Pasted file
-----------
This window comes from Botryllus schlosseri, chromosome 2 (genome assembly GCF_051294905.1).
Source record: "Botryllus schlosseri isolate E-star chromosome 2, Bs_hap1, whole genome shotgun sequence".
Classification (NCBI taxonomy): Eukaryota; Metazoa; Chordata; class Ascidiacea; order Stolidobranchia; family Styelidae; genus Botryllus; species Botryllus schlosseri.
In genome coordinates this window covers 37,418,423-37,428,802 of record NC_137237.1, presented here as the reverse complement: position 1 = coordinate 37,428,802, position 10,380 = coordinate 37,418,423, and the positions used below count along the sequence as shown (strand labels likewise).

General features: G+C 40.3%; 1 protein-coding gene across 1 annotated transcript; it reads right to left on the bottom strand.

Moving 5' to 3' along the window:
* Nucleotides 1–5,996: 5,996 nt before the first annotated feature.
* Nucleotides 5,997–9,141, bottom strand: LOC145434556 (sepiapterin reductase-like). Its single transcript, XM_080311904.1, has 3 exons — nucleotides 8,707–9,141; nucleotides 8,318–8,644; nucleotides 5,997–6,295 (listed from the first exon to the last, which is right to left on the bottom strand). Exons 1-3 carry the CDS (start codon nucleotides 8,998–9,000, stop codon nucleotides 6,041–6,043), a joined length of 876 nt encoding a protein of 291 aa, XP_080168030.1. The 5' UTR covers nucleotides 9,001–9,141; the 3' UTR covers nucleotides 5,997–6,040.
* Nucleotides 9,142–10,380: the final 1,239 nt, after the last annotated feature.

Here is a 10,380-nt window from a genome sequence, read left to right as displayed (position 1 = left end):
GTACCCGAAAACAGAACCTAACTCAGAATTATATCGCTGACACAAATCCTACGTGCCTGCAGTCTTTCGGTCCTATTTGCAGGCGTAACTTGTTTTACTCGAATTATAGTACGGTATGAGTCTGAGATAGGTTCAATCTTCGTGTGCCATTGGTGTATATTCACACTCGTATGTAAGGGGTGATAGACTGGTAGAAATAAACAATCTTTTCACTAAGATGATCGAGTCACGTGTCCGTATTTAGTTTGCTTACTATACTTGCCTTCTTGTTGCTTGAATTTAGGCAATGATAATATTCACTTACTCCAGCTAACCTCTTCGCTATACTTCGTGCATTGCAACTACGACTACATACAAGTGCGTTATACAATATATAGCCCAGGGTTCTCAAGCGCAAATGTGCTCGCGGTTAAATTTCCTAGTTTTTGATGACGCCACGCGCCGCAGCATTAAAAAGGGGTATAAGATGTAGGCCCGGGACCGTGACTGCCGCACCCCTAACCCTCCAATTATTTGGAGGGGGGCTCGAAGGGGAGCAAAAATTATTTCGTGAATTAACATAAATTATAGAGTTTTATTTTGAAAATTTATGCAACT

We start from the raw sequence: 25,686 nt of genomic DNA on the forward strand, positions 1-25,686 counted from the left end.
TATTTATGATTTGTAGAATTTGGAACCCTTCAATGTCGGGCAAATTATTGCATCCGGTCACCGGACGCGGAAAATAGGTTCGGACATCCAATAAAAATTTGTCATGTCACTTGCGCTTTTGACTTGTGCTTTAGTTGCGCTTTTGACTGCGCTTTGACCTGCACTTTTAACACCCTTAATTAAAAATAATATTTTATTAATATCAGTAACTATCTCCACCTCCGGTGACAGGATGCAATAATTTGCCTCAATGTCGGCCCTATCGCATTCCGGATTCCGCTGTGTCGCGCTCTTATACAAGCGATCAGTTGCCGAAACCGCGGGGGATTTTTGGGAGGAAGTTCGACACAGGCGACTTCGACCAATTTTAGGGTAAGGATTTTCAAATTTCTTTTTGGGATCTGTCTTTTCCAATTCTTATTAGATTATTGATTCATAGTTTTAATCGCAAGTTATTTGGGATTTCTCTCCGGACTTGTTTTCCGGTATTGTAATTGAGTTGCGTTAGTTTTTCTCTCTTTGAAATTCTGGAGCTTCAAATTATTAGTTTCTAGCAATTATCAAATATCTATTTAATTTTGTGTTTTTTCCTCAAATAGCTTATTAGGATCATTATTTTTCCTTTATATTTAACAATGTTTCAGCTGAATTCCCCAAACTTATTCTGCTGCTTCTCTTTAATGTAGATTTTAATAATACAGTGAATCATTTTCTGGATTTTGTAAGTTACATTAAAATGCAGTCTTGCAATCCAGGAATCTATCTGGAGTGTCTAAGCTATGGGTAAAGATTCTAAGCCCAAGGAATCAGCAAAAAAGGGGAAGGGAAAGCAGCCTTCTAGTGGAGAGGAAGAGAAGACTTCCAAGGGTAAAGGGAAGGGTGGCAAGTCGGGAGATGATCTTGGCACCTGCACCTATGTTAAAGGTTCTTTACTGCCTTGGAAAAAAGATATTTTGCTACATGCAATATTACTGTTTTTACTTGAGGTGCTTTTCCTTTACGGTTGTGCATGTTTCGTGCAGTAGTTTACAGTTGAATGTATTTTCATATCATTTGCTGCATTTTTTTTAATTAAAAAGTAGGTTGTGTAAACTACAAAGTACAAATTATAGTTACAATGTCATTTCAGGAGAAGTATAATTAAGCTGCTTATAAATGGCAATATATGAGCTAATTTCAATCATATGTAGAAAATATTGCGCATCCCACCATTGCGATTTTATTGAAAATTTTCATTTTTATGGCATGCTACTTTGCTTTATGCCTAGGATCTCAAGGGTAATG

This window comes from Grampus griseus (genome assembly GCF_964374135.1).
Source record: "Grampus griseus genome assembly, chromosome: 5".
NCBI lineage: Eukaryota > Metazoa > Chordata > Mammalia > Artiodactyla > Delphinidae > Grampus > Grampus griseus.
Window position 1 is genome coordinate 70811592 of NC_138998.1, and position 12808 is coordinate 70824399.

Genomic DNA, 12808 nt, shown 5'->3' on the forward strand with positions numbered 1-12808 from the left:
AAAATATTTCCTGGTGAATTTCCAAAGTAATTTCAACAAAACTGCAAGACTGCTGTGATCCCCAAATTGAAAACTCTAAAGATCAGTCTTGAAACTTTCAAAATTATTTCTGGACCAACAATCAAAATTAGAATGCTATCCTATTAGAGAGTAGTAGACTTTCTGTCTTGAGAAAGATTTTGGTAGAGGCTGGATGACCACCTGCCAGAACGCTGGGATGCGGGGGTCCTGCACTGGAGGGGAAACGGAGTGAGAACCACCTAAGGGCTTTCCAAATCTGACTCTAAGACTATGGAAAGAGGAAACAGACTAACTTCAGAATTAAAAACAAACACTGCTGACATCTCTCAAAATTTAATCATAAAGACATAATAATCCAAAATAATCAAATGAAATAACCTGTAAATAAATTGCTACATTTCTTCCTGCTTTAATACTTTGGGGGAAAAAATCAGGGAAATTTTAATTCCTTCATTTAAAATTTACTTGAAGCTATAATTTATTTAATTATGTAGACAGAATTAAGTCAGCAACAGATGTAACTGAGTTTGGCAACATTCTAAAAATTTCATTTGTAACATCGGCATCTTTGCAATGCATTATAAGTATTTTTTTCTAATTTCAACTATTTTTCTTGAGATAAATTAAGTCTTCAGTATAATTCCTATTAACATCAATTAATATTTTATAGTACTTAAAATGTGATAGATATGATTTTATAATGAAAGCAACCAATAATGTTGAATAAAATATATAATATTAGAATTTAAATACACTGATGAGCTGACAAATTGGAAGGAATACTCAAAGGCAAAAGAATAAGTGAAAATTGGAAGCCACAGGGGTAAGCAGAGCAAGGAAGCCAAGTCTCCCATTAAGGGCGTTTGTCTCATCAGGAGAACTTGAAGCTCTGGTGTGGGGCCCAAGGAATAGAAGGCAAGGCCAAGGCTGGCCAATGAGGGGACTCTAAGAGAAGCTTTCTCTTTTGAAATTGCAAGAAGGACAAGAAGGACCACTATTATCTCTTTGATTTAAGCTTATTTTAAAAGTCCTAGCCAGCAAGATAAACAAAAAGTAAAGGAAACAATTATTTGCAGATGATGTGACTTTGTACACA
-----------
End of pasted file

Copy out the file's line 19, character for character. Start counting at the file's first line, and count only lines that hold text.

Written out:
AAAATATTTCCTGGTGAATTTCCAAAGTAATTTCAACAAAACTGCAAGACTGCTGTGATCCCCAAATTGAAAACTCTAAAGATCAGTCTTGAAACTTTCAAAATTATTTCTGGACCAACAATCAAAATTAGAATGCTATCCTATTAGAGAGTAGTAGACTTTCTGTCTTGAGAAAGATTTTGGTAGAGGCTGGATGACCACCTGCCAGAACGCTGGGATGCGGGGGTCCTGCACTGGAGGGGAAACGGAGTGAGAACCACCTAAGGGCTTTCCAAATCTGACTCTAAGACTATGGAAAGAGGAAACAGACTAACTTCAGAATTAAAAACAAACACTGCTGACATCTCTCAAAATTTAATCATAAAGACATAATAATCCAAAATAATCAAATGAAATAACCTGTAAATAAATTGCTACATTTCTTCCTGCTTTAATACTTTGGGGGAAAAAATCAGGGAAATTTTAATTCCTTCATTTAAAATTTACTTGAAGCTATAATTTATTTAATTATGTAGACAGAATTAAGTCAGCAACAGATGTAACTGAGTTTGGCAACATTCTAAAAATTTCATTTGTAACATCGGCATCTTTGCAATGCATTATAAGTATTTTTTTCTAATTTCAACTATTTTTCTTGAGATAAATTAAGTCTTCAGTATAATTCCTATTAACATCAATTAATATTTTATAGTACTTAAAATGTGATAGATATGATTTTATAATGAAAGCAACCAATAATGTTGAATAAAATATATAATATTAGAATTTAAATACACTGATGAGCTGACAAATTGGAAGGAATACTCAAAGGCAAAAGAATAAGTGAAAATTGGAAGCCACAGGGGTAAGCAGAGCAAGGAAGCCAAGTCTCCCATTAAGGGCGTTTGTCTCATCAGGAGAACTTGAAGCTCTGGTGTGGGGCCCAAGGAATAGAAGGCAAGGCCAAGGCTGGCCAATGAGGGGACTCTAAGAGAAGCTTTCTCTTTTGAAATTGCAAGAAGGACAAGAAGGACCACTATTATCTCTTTGATTTAAGCTTATTTTAAAAGTCCTAGCCAGCAAGATAAACAAAAAGTAAAGGAAACAATTATTTGCAGATGATGTGACTTTGTACACA